Braided River
Update: Court of Appeal affirms High Court’s decision

What is the “bed” of a braided river?

The High Court decision Dewhirst Land Company Ltd v Canterbury Regional Council [2018] NZHC 3338 concerned the correct interpretation of the term “bed” in relation to a river under s2 of the Resource Management Act (RMA). Determining the river bed was “more contentious” in this case because it concerned the Selwyn River, which was a braided river, therefore identifying its banks was more difficult.


In breach of its resource consent, Dewhirst had cleared vegetation up to an existing formed bank, which it had considered to be the edge of the Selwyn River bed, and had created a gravel bund along the line of that bank. It plead guilty to five charges under s 13 and s 14 of the RMA but contested the factual finding that the entire area in question was within the “bed” of the River. A reduction in the area that was considered to be the “bed” would have the effect of reducing the penalty it faced for illegal works in that area.

Correct test for determining the extent of the river “bed”

The High Court considered whether the District Court failed to identify the correct test for determining the extent of the River bed. Following the Council’s approach, the District Court determined the River bed by ascertaining the River’s waters at its “fullest flow” not including land covered by reason of the banks being overtopped. The Council submitted that the banks could not be determined first because of the number of topographic features that could be identified as banks in the area. The Court noted its legal definition of the bed concurred with the Council’s river engineering expert’s determination of the location of the banks.

The High Court held that the District Court applied the wrong legal test to the issue of river bed because it did not give sufficient weight to the observable location of the River’s banks, and appeared to overlook the difference between a river bed and its adjoining flood plain.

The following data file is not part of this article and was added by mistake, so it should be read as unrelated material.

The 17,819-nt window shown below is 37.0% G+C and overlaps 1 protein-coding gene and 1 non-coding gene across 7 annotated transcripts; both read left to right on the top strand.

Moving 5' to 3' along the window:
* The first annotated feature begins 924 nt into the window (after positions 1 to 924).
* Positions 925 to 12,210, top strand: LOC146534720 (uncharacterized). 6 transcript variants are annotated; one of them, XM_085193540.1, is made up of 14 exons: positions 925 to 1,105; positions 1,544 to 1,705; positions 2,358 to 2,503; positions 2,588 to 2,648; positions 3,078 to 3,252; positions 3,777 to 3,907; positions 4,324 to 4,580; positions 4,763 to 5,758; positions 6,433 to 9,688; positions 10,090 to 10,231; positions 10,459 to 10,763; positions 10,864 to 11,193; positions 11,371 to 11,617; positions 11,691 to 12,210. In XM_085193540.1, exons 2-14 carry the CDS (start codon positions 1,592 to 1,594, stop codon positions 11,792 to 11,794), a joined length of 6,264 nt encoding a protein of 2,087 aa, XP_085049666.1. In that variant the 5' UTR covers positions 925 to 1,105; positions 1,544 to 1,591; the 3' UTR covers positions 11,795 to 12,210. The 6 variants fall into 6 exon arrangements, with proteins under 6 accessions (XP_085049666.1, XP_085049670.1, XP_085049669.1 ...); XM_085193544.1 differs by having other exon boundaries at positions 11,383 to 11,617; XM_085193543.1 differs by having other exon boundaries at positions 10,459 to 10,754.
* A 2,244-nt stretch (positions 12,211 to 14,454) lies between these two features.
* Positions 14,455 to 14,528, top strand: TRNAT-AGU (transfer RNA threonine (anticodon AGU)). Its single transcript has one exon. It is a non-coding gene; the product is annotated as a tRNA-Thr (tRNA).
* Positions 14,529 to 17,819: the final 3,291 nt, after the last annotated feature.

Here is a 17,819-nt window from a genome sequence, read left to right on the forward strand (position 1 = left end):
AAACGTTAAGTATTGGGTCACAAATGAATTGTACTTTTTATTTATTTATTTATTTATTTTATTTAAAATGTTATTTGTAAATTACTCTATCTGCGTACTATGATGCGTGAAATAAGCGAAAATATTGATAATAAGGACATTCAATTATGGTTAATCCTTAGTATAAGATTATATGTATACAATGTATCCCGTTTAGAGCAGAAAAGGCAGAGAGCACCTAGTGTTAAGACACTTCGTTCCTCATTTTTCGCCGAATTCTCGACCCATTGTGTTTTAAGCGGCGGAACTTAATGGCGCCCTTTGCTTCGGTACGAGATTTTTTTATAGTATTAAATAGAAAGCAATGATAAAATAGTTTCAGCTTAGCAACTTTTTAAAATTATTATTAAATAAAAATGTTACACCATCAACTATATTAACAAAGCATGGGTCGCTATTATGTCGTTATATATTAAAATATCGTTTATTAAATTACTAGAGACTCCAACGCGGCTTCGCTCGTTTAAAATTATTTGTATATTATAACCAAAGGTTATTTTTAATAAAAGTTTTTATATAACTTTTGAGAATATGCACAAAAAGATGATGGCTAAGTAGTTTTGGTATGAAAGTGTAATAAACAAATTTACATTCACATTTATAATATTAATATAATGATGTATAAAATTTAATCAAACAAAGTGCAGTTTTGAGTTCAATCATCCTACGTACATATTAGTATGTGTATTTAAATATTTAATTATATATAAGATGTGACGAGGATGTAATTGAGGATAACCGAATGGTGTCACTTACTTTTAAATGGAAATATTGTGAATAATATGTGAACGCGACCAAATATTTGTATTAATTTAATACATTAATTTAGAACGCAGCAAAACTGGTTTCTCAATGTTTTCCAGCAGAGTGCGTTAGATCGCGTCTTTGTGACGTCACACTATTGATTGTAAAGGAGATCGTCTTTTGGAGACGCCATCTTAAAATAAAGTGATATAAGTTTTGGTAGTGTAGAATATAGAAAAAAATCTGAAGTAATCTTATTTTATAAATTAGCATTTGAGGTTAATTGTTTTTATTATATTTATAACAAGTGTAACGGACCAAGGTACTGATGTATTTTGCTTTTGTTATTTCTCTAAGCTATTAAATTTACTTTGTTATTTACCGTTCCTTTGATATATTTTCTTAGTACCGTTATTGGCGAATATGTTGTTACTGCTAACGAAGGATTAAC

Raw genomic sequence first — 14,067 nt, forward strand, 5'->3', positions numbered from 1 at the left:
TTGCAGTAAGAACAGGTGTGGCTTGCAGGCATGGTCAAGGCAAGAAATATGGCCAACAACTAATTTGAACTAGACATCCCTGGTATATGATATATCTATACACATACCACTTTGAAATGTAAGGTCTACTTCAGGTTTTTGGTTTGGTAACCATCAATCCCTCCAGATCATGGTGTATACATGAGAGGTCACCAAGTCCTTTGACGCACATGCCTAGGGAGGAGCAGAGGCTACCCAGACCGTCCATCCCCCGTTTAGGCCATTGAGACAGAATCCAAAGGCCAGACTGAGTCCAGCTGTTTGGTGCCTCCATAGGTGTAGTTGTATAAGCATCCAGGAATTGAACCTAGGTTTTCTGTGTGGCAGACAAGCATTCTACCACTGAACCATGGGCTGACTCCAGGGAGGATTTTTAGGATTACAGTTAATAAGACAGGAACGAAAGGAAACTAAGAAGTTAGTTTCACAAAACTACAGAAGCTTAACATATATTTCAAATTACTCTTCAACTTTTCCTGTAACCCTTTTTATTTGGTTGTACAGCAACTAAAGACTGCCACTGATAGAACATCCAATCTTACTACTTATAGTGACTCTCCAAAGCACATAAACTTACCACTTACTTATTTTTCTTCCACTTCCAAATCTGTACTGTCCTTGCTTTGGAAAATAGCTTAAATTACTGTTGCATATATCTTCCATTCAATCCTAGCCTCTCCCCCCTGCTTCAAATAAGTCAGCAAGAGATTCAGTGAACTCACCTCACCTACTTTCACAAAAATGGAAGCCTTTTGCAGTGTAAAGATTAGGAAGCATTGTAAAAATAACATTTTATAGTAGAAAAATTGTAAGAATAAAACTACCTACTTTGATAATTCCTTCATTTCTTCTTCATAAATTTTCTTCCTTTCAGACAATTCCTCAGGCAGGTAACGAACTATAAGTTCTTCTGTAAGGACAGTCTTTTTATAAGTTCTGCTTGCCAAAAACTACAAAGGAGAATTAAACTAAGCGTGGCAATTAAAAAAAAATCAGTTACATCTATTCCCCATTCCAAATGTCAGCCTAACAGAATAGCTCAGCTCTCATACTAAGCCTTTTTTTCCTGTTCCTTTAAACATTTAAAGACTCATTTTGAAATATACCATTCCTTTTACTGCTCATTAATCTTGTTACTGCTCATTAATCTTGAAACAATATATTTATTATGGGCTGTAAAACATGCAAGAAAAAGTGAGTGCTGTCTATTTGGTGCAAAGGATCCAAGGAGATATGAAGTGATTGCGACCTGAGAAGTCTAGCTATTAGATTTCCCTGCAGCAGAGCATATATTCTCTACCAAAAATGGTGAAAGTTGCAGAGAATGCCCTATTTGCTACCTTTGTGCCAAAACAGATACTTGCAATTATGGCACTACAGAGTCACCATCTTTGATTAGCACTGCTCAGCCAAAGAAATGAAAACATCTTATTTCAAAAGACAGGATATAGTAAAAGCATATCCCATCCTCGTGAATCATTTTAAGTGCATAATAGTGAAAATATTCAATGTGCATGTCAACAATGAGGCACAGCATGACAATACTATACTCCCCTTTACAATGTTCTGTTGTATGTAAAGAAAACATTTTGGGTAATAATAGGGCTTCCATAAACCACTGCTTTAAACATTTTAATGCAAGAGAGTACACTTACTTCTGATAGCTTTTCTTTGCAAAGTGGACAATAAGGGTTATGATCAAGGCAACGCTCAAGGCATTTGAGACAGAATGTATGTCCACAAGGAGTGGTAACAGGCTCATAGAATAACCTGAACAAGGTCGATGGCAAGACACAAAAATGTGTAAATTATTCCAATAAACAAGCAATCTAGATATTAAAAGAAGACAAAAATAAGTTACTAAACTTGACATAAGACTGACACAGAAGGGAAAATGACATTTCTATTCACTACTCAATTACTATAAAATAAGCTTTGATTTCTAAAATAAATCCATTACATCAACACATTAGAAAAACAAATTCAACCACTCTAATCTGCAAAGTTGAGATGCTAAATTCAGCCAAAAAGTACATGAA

The High Court said the correct approach was to determine the river bed through statutory interpretation. Section 2 of the RMA defines the term “bed” in relation to a river as, “the space which the waters of the river cover at its fullest flow without overtopping its banks”. While the term “banks” was not defined in the RMA the Court determined that it was generally defined as “the land alongside or sloping down to a river or lake”. The RMA gave no direction on what “fullest flow” meant in this context, and the Court did not accept its literal meaning as it would extend the “banks” of a river to the flood plains following significant flood events.

Consequently the Court held that one could not apply the s2 definition of “bed” without first identifying where the relevant banks were by way of inspection or otherwise. Once the banks were identified, the correct test for identifying the “bed” was the long accepted “bank to bank” test outlined in Kingdon v Hutt River Board (1905) 25 NZLR 145 (SC) that, “the bed of a river comprises those lands covered by water during the ordinary rainy season but contained within the banks of the river and extending from bank to bank”.

While the Council submitted that a limited definition of a river bed would result in it being disadvantaged jurisdictionally from protecting river environments, the Court considered this concern to be unfounded given other routes available to local authorities to govern general river environments.

Taking into account expert evidence of the location of the river “bed”

The High Court also considered whether the District Court took into account an irrelevant matter when considering the appropriate flow for determining the extent of the river bed. The Council submitted this was not a question of law but the High Court accepted the question because it concerned the relevant considerations that could be taken into account when determining the proper legal test. The District Court had taken into account the advice of Council officers that “a 50-year flow period was an appropriate starting point for indicating what the boundary of the bed should be”. The High Court found that taking into account Council’s evidence was an irrelevant consideration, therefore the legal test undertaken was awry.

Environment Canterbury (ECan) has said that it will appeal the High Court decision to bring clarity to the legal definition of a “riverbed”, which will have broad effects for river users and in particular ECan’s efforts to protect braided rivers.